Wednesday, February 3, 2010

Pruning Trees and Bushes

You may have noticed the I way up on the page on my last blog. I'm having a terrible time with my blogging. I set everything up to look wonderful and then post it and the computer wizard messes it all up throwing words to the wind and putting paragraphs where ever he wishes. It's bad enough that I can't spell let alone messing up what I do do right. It doesn't matter how I try to fix it, the stubborn little monster refuses to makes changes. If you see something awry in my blog format please excuse me for I'm trying to get the upper hand but even after five or more attempts the computer wizard still comes out on top of the argument. As for the spelling I don't know how much hope there is for me.

My cousin just e-mailed me and said she is having trouble commenting on my blogs. Is that a problem for anyone else. If so please e-mail me at and I'll try and figure out the problem.

Anyway, off to today's topic - pruning. It is such a lovely day. The honey bees are out buzzing and it's 43 Fahrenheit and the wind chill is 35 since there is only a slight breeze. That means I spent my day outside. This morning, I reduced the number of laying hens. This afternoon I shoveled some more manure on to the garden from the trailer and pulled out the sawsall to prune trees and bushes. That project is only part done as my blade grew dull and I'm not sure which blade to replace it with. We have ones for wood and another kind for halving and quartering beef and hogs when we butcher? I'll ask hubby tonight and then I'll finish pruning the next nice day we have.

Tomorrow will probably be a cooking and cleaning day as the weather isn't suppose to be nice but then who knows? The poor weatherman is often wrong.

Pruning is best done when the sap is not in the branches making the trama easier on the tree or bushes. That means winter. I'm not known for doing much pruning but one of my goals is to get things trimmed up this winter.
This is a plum tree that I transplanted some years back and just let it go. Last summer I thought it had died but it finally started showing some green growth in July and by the end of the summer the top branches were ridiculously long. You are suppose to cut these in half each year when the tree is young. If you do this, then these gangly shoots will gain branches off of them and your tree will bush out and create lots of area for fruit. Otherwise, you just have a tall gangly tree and few fruit.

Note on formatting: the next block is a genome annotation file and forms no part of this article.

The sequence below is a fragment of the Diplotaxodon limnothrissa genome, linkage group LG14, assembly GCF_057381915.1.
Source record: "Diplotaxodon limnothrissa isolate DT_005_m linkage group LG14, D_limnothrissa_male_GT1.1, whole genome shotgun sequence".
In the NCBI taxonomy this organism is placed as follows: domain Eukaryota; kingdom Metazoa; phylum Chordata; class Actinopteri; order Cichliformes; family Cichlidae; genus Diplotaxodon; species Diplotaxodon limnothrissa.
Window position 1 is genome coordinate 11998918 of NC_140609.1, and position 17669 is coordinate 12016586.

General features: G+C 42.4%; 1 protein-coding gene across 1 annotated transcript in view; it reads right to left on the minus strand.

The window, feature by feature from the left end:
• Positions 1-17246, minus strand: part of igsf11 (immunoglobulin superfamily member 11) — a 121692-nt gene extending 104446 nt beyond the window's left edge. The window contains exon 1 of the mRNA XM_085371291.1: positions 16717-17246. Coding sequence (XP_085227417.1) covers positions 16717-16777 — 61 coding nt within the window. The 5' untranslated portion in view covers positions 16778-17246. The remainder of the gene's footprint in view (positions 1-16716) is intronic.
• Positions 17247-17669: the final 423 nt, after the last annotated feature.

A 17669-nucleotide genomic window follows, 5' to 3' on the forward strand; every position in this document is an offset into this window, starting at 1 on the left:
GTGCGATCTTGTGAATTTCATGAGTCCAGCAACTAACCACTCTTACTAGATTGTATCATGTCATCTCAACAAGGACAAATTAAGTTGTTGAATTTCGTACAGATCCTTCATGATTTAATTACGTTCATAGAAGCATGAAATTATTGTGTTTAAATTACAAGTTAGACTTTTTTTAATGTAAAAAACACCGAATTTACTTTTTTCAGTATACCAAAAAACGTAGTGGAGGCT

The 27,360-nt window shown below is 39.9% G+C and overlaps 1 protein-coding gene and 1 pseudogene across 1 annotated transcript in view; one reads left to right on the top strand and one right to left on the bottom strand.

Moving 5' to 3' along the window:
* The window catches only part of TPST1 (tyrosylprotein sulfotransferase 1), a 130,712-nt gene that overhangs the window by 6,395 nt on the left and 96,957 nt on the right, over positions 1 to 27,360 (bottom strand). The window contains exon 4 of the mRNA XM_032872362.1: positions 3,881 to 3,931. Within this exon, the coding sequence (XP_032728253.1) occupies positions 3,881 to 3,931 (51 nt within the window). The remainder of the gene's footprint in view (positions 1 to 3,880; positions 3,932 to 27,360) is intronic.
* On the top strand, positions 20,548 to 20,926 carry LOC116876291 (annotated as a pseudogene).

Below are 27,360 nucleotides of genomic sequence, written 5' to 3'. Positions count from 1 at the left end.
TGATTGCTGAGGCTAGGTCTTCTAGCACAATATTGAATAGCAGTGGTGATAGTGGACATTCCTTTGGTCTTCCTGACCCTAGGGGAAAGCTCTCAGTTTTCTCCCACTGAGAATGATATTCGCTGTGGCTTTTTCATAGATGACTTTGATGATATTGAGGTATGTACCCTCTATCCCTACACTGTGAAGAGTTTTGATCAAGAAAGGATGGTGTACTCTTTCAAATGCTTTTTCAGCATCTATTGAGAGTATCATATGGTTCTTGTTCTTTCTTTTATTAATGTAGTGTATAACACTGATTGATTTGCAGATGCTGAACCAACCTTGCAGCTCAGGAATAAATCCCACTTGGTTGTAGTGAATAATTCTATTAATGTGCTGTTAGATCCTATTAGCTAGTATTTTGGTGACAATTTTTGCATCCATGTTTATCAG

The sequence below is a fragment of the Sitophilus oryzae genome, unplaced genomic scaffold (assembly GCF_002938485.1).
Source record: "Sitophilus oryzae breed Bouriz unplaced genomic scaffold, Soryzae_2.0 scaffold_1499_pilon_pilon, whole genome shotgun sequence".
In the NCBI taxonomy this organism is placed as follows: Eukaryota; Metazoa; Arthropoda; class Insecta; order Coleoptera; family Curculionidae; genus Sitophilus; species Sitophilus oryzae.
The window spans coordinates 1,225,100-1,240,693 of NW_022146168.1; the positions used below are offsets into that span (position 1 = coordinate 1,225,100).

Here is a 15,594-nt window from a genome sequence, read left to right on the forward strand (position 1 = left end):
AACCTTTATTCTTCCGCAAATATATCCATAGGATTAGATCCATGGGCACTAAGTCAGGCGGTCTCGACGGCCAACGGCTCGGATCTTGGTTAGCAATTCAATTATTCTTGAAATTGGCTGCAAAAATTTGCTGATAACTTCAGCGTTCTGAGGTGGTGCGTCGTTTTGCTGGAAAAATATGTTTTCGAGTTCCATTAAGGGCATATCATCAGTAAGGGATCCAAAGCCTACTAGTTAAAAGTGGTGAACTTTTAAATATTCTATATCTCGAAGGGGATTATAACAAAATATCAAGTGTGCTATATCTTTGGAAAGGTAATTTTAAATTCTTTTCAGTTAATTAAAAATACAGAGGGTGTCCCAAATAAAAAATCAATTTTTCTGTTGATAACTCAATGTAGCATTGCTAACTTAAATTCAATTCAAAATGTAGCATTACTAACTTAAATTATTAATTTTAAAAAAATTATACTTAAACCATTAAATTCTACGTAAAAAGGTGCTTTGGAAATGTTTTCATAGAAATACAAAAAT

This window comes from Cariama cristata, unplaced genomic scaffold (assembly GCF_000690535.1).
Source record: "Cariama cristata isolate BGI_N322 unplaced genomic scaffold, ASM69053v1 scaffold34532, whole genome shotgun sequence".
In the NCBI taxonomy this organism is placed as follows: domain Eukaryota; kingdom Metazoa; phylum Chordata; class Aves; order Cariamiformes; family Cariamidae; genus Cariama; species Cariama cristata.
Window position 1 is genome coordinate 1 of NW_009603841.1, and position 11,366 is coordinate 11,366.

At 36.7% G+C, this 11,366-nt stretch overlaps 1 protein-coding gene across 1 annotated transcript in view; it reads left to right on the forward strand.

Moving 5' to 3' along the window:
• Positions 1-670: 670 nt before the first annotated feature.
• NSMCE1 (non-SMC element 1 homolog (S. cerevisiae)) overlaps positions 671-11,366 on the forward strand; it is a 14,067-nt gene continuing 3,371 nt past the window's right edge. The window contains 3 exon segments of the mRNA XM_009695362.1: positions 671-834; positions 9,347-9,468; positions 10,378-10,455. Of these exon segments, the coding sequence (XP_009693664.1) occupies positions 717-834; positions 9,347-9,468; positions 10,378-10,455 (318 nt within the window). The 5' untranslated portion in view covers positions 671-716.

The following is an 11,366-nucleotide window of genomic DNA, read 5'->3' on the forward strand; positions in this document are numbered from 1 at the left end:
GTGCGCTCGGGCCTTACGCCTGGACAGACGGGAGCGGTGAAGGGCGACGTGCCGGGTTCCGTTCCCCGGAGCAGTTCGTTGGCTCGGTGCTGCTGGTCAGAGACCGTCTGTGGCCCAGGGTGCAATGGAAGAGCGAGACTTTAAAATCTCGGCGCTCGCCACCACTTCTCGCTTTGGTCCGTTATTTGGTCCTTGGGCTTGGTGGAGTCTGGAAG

The plum will then begin to look more like this apple tree. The branches having multiple branches coming off them. More fruit spurs will form and you concequently will have more fruit

If your wondering what fruit spurs are maybe this drawing will help.

Gangly shoots are not the plum trees only problem. It looked more like a bush than a tree.
I cut back all the mutiple trunks at the base until I had just one, the main center one.
After the plum tree, I started wacking at the red currant bush. It has always been loaded with berries to the point that the branches layed upon the grown. They were sometimes so heavy that some of them broke under the weight. Last year, the bush barely produced anything. I cut the it way back and hopefully that will help. If not, I'm going to pull it out and put in a black currant bush.
If someone tells you that nurseries graft apple trees onto crabapple trees. It's the truth. This was once a small MacIntosh apple tree that died one winter and a new tree sprung from the roots. This year for the first time it bore apples - yup, crabapples. It's a nice little tree. I think I'll remove one of the trunks at the base and trim the branches off a ways up and make it into a respectable crabapple tree.

As for this sorry looking apple tree, I need to cut off the branch toward the bottom of the tree that bends to the left at a eighty degree angle. Then on the next joint where three limbs crowd the space, the center limb is the one that is suppose to be cut out. This allows for wider spacing giving ample room for the little branches that will come off the other two limbs.

If your apples are a real sour and they are not suppose to be, then add lots of manure around the base of the tree. Tht is what happened to us and we added a large amount of manure around the base of each tree. This years apple were pretty good. They could be a bit sweeter though and all the manure I piled around them has all gone into the soil so I'll do it again. We have found that manure sweetens carrots too. I wonder if it has to do with changing the PH.
Some of you down south are preparing to plant a garden and I am too - kind of. I'm spreading manure on the garden and pruning trees. Doesn't that count as gardening? And today, I ordered a bunch more seeds online. My seed stash is much like my fabric and fiber storage, full to over flowing. Many of the seeds I just ordered are a bit different though. They're for the chickens. Not the seeds really but the crops as I plan on growing more of what they will be eating 3/4 's of the year. I'm enlarging the garden again this year. We'll talk about my ideas later and then I'd love your imput, but first I need to lay out a crop rotation plan with all the green manure type seeds I also ordered. So many new things to try. Life is indeed exciting. Tomorrow, hopefully, I'll get the benefits of drinking goat milk blog done. I've been pondering it for two weeks.

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